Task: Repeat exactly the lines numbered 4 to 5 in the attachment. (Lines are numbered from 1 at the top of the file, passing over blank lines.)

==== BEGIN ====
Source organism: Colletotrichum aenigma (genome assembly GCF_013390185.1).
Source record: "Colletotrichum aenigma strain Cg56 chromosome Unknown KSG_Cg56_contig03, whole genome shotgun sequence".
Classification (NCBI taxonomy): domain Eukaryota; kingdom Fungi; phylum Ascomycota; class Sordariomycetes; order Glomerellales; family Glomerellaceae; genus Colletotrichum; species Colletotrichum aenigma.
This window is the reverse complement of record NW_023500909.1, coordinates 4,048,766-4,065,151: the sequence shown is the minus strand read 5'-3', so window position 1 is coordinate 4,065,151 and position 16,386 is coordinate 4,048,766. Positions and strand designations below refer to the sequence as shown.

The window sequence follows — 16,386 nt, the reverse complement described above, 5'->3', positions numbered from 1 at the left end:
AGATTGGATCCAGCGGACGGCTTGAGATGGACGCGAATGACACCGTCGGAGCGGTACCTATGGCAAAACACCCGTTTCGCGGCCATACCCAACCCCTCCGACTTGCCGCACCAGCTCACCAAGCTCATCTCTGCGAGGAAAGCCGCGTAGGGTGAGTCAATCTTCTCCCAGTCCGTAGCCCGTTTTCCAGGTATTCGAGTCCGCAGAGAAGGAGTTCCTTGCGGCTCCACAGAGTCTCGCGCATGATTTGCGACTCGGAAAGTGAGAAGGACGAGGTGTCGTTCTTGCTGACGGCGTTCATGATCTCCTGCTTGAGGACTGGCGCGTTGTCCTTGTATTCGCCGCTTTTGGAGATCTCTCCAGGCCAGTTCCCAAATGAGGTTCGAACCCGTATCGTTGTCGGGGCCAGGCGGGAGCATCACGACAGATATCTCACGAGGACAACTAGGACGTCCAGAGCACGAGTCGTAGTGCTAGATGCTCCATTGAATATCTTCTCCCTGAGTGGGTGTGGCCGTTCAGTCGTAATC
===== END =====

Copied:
This window is the reverse complement of record NW_023500909.1, coordinates 4,048,766-4,065,151: the sequence shown is the minus strand read 5'-3', so window position 1 is coordinate 4,065,151 and position 16,386 is coordinate 4,048,766. Positions and strand designations below refer to the sequence as shown.

The window sequence follows — 16,386 nt, the reverse complement described above, 5'->3', positions numbered from 1 at the left end: